Fig. 304. - Olea europoea.
Preparations. - 1. Sapo. Soap. (Syn., White Castile Soap, Sodium Oleate, Sapo Durus, Hard Soap; Fr. Savon Medicinae, Savon blanc d'Espagne; Ger. Sapo medicatus - (hispanicus), Medizinische Seife, Seife, Spanische Seife.)
Manufacture: Olive oil and sodium hydroxide are boiled together until saponified - C3H5(C18H33O2)3 + 3NaOH = 3NaC18H33O2 (hard soap) + C3H5(OH)3. It is a white, whitish solid (in bars), hard, yet easily cut when fresh, or a fine, yellowish-white powder, faint, peculiar odor, free from rancidity, disagreeable, alkaline taste; soluble in water, alcohol, more readily with heat; aqueous solution alkaline. Impurities:
Water, soap from animal fats, sodium hydroxide, sodium chloride, sodium carbonate, silica, metallic and other accidental substances.
Prep.: 1. Linimentum Saponis. Soap Liniment. (Syn.,Lin.Sapon.,
Liquid Opodeldoc, Tinctura Saponis Camphorata, Spiritus Nervinus Camphoratus; Fr. Liniment savonneux camphre; Ger.
Linimentum saponato-camphoratum, Opodeldok.)
1 Ml. (Cc.) in alcohol 70 Ml. (Cc.), add soap 6 Gm., water q. s. 100 Ml. (Cc.); agitate until soap dissolved, set in cool place for 24 hours, filter; used externally.
Prep.: Linimentum Chloroformi, 70 p. c. 2. Extractum Colocynthidis Compositum, 15 p. c. 3. Pilulce Aloes, 2 gr. (.13 Gm.). 4. Pilulce Asafoetidoe, 1 gr. (.06 Gm.). 2. Emplastrum Plumbi.
Unoff. Preps.: Camphorated Soap Liniment (Solid Opodeldoc), monohyd. sodium carbonate 1, stearic acid 5, water 10, camphor 2.5, oil of thyme .3, oil of rosemary .6, ammonia water 5, alcohol 80. Pilula Saponis Composita (Br.), 60 p. c. + opium 20 + syrup of glucose 20, dose, gr. 2-4 (.13-.26 Gm.). Sapo Animalis, Curd Soap (Br.). Properties. - Nutritious, demulcent, emollient, laxative, protection to mucous membrane against acrid or poisonous substances; it increases secretion of bile, peristalsis, and dissolves cholesterin, the chief constituent of gall-stones. Like other oils, it is partly emulsified and saponified in the intestines, its glycerin being set free, and fatty acid combining with free alkalies to form soap, which with the emulsion forms molecular basis of the chyle; it enters the blood through the lacteals, being finally oxidized into carbon dioxide and water. Soap has same properties.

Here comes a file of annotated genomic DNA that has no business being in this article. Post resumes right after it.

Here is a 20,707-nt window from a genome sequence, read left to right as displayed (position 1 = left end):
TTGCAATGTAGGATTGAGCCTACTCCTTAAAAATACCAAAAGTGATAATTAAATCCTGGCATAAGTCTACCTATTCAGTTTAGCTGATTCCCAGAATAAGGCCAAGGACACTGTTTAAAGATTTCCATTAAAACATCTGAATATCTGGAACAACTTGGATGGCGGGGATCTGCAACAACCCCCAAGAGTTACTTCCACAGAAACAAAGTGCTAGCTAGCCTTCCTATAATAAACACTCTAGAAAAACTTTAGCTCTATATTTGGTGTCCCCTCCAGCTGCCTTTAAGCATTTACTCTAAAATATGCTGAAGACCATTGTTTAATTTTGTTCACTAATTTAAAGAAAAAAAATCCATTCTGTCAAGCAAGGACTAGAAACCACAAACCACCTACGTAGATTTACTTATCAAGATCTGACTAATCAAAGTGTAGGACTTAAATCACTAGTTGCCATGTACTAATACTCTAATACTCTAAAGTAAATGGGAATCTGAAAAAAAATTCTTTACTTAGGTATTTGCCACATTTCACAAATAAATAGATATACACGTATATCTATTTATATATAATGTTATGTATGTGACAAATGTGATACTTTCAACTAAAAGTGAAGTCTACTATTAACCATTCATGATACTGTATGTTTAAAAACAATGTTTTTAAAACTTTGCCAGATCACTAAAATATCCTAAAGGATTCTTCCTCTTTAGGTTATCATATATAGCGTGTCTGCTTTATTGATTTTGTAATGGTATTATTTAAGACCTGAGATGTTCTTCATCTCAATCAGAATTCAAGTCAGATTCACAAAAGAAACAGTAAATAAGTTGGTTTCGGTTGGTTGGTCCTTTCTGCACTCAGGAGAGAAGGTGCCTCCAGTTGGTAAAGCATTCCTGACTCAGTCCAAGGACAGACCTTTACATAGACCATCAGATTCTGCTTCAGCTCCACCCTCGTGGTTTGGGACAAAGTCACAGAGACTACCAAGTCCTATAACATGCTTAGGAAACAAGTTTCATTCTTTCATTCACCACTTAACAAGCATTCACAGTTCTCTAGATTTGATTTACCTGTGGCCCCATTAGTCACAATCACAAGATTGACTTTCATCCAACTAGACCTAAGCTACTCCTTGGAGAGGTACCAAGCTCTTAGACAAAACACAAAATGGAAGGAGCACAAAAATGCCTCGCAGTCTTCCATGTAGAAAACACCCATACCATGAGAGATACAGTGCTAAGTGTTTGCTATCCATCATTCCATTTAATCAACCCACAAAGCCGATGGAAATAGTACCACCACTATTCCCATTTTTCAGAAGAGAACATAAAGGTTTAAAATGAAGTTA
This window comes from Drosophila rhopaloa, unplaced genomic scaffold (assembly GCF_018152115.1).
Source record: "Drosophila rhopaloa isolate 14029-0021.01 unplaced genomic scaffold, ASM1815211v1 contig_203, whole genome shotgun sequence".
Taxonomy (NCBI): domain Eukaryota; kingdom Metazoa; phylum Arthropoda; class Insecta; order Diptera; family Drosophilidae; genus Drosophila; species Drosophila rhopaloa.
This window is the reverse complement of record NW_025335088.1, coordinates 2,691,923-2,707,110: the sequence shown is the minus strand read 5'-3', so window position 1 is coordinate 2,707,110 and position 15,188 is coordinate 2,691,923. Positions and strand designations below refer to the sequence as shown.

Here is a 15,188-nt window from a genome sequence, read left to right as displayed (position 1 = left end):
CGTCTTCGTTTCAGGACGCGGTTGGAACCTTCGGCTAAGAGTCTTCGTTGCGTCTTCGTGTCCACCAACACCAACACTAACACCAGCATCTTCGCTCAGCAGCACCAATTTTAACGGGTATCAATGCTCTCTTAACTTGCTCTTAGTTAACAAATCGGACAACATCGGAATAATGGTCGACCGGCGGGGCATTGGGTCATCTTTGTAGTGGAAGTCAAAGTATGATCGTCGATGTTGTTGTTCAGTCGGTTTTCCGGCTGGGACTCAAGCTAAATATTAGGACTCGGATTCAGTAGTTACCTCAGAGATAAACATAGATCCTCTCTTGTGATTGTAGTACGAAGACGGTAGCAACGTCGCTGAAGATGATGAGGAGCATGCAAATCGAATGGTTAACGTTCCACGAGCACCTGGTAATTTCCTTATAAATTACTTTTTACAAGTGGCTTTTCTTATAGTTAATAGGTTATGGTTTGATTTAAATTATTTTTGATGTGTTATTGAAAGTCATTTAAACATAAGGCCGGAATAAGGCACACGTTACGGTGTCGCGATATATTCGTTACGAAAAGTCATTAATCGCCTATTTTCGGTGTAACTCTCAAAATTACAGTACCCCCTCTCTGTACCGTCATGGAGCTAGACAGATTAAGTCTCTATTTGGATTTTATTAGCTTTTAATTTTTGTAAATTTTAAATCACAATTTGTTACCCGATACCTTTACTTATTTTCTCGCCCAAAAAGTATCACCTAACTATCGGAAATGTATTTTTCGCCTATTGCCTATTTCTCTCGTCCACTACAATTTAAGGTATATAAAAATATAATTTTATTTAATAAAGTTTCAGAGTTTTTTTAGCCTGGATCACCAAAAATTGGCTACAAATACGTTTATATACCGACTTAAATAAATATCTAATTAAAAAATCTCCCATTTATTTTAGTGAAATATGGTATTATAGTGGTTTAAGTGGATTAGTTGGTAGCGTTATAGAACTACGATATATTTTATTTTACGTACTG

Uses. - Gall-stones, cantharides and other poisoning, infantile constipation in enema. Externally - burns, skin inflammations, to protect from air, insect-bites, stings, bruises, sprains, wounds, engorged mammae, rectal ascarides; facilitates removal of crusts, scales, etc., and introduction of bougies, catheters, pessaries, sounds, specula; to lubricate machinery, in making liniments, plasters, cerates, ointments, etc.
1. Olive Gum, Lecca Gum. Resinous substance which exudes spontaneously from the trees. 2. Leaves and young bark; used externally as astringents, antiseptics; internally as tonics in intermittents. 3. Olive Wood; has beautiful veins, pleasant odor, capable of fine polish, highly esteemed for backs of brushes, boxes, and in cabinet-work. 4. Olive Fruit; as a dessert - for this the unripe fruit is steeped repeatedly in water containing lime and ashes, then bottled in a slightly aromatic, concentrated salt solution; the small French or Provence and the large Spanish olives are used for this purpose.